Celebrate the Chinese New Year with Your Family

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Feb 08, 2016 / 0 comments

Welcome to the year of the monkey! February 8th marks the beginning of the Lunar New Year, celebrated by people throughout the world, especially in China. The 15-day festivities are a time to come together with family, express gratitude, and look forward to another year. In some ways, it’s like the American version of Christmas, New Year’s, and Thanksgiving Day all rolled into one, long celebration.

Great Wall of China. From Celebrate the Chinese New Year with Your Family - recipes and traditions

The Great Wall of China

What do we love about the Chinese New Year around our house?

Many of the celebrations revolve around food. Different dishes carry their own meaning and symbolism.

Celebrate the Chinese New Year with Your Family - recipes and traditions


One popular New Year’s dish, for example, is a whole fish. In Chinese, words that sound similar are often used to represent each other. Since the word for fish and longevity echo one another, serving fish at New Year’s has come to symbolize prosperity. Chinese families will prepare a whole fish to serve during their celebrations. To ensure that everyone in the family received good fortune for the New Year, each member takes a bite, but some of the fish is leftover. After all, you wouldn’t want all your good fortune to disappear.


Dumplings are another lucky food prepared with added care for New Year meals—and they carry several different meanings. The half-moon shaped goodies, usually stuffed with minced meat and seasonings look like the shape of ancient Chinese coins. Because of their unique shape, dumplings symbolize wealth. One custom notes that the more dumplings you eat during the New Year celebrations the luckier you’ll be. I’m not quite sure about that idea. Dumplings also represent family togetherness. Here’s my theory as to why: Dumplings involve an arduous process. While one person could make them it’s easier to craft them with several people to help—enter family members. That’s how we made our trays of dumplings. I couldn’t find circular-shaped dough pieces (and I wasn’t up for making my own) so we settled for triangular dumplings that we decided could mean that good luck was coming to us from all sides. Okay, that story needs a little work. But hey, you’ve got plenty of time to come up with your family’s symbolism while filling dumplings. Here's a traditional Chinese recipe for dumplings.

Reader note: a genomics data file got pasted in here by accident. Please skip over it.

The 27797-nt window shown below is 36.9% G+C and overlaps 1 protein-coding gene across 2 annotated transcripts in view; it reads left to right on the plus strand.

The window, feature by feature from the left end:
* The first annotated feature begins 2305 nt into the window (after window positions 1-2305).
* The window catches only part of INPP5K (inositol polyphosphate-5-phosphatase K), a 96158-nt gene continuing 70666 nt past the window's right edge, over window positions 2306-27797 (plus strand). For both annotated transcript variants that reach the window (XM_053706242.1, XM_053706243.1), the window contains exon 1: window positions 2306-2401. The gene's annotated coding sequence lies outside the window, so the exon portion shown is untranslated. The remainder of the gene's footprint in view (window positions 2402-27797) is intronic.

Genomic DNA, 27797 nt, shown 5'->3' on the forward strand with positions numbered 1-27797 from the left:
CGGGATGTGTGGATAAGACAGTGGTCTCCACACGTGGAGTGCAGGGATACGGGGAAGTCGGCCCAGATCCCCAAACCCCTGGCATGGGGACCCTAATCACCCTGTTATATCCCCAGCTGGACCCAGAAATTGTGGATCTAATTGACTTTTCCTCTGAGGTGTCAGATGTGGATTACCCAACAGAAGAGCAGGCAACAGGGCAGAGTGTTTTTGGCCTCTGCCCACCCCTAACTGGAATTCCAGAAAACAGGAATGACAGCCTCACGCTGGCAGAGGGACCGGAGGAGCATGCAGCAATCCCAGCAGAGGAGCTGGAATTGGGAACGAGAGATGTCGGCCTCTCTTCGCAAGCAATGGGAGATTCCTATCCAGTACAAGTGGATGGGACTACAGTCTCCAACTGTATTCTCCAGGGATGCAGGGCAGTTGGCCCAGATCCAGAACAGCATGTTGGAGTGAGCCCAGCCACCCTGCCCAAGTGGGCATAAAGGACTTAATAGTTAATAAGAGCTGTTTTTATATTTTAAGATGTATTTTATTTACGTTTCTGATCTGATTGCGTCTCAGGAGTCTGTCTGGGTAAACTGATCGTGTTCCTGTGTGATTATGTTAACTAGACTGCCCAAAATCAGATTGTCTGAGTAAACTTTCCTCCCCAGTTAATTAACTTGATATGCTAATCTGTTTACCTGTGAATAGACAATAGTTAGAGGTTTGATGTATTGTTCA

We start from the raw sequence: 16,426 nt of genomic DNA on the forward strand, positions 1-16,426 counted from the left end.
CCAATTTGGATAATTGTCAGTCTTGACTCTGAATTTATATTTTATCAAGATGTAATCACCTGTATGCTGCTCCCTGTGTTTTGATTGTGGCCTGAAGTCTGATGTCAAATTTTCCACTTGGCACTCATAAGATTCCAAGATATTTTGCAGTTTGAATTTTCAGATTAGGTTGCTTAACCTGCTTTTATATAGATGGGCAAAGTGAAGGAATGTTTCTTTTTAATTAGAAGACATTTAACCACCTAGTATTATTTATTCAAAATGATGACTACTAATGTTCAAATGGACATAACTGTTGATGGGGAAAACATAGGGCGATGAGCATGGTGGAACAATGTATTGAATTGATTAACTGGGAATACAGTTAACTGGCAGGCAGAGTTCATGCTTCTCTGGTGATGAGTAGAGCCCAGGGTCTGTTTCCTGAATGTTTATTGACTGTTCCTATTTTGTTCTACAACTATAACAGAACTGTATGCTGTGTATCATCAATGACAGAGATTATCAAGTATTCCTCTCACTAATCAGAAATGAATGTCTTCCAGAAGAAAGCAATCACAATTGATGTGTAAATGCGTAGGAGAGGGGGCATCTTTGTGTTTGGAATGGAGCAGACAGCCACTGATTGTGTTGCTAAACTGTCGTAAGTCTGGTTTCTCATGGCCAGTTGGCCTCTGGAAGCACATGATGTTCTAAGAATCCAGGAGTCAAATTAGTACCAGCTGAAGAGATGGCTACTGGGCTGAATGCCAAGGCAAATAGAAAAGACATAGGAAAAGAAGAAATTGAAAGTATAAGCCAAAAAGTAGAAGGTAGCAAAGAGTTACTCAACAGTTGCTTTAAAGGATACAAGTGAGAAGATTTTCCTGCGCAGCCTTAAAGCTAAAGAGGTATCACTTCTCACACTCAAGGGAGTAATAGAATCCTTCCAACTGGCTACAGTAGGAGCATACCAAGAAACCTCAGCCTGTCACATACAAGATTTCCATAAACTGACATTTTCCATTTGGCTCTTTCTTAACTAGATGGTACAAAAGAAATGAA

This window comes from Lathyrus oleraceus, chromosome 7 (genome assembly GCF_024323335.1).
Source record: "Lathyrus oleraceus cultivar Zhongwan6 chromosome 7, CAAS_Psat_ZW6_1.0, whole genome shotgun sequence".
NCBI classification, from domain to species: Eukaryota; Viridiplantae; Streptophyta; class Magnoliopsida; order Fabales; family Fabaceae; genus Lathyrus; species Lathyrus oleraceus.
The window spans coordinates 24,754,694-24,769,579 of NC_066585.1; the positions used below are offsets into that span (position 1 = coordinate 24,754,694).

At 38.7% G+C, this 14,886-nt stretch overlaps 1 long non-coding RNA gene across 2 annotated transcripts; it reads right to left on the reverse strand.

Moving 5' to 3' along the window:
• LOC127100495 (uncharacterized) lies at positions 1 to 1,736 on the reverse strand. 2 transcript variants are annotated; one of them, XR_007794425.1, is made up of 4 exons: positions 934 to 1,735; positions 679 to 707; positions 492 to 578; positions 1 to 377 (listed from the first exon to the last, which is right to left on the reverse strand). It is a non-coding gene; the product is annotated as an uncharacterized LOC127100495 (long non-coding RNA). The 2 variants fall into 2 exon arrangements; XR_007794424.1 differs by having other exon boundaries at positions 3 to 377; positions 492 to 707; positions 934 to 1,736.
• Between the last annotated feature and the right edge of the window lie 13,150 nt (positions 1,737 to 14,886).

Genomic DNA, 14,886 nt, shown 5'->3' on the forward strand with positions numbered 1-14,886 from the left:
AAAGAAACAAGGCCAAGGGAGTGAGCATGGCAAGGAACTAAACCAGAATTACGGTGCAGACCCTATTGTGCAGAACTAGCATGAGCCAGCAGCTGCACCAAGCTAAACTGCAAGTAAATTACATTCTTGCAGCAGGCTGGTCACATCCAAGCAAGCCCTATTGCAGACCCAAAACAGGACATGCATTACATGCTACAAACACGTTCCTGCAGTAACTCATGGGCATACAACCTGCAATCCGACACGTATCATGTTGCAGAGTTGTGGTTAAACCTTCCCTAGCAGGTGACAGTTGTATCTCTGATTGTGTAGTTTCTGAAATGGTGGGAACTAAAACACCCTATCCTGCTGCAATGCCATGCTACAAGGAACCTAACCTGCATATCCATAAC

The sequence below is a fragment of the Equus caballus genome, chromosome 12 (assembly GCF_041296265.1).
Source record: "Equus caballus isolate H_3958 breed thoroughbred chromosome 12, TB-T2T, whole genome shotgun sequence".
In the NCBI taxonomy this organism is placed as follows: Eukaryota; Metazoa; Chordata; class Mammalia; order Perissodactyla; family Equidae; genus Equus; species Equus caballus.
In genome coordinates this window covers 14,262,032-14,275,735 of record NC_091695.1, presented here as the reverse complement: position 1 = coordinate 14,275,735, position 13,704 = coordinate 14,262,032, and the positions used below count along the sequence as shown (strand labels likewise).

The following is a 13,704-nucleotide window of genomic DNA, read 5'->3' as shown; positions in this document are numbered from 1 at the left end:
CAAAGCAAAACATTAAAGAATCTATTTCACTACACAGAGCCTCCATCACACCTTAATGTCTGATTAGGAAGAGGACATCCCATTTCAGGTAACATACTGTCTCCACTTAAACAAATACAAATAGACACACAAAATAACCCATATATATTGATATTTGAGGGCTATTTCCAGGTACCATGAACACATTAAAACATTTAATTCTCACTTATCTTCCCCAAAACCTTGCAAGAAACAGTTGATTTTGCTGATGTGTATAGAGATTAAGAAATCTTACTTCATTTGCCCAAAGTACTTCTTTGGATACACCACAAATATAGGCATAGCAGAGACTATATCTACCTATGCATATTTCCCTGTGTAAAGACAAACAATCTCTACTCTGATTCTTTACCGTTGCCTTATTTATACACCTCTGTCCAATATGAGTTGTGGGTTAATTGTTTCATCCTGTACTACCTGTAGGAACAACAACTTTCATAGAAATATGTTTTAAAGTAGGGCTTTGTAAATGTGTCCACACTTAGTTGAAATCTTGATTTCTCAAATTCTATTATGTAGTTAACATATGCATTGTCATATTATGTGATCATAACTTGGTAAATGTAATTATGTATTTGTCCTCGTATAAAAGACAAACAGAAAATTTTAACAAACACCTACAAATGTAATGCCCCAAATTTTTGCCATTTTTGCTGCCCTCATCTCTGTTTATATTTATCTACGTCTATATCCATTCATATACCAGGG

Celebrate the Chinese New Year with Your Family - recipes and traditions

Making dumplings


Not surprisingly, with their mix of ingredients, meatballs have come to illustrate reunion. As with dumplings, it takes time, patience, and several family members to put together meatballs. We chatted as we rolled out two full plates of ginger and scallion-spotted pork meatballs. The recipe would have been tedious and dull to do alone but together with my girls we had a great time rolling out the balls and then frying them until crisp.


Here’s our recipe for Shanghai-style Chinese meatballs.

To celebrate the New Year at your house, consider serving several dishes or foods and look up their symbolism. Chinese is rich with tradition, so you’ll find even simple items like an orange, grapes, or apple hold special meaning. You don’t even have to break out your wok if you don’t want to.

You might also look at the Chinese Zodiac together. A different animal represents each year based on a 12-year cycle. Look up with your kids what animal was the sign for their year and what qualities are purported to go along with that animal. 

Celebrate the Chinese New Year with Your Family - recipes and traditions

A traditional, formal Chinese meal


Kristen J. Gough is the Global Cuisines & Kids Editor for Wandering Educators. She shares her family's adventurous food experiences--and recipes--at MyKidsEatSquid.com.


All photos courtesy and copyright Kristen J. Gough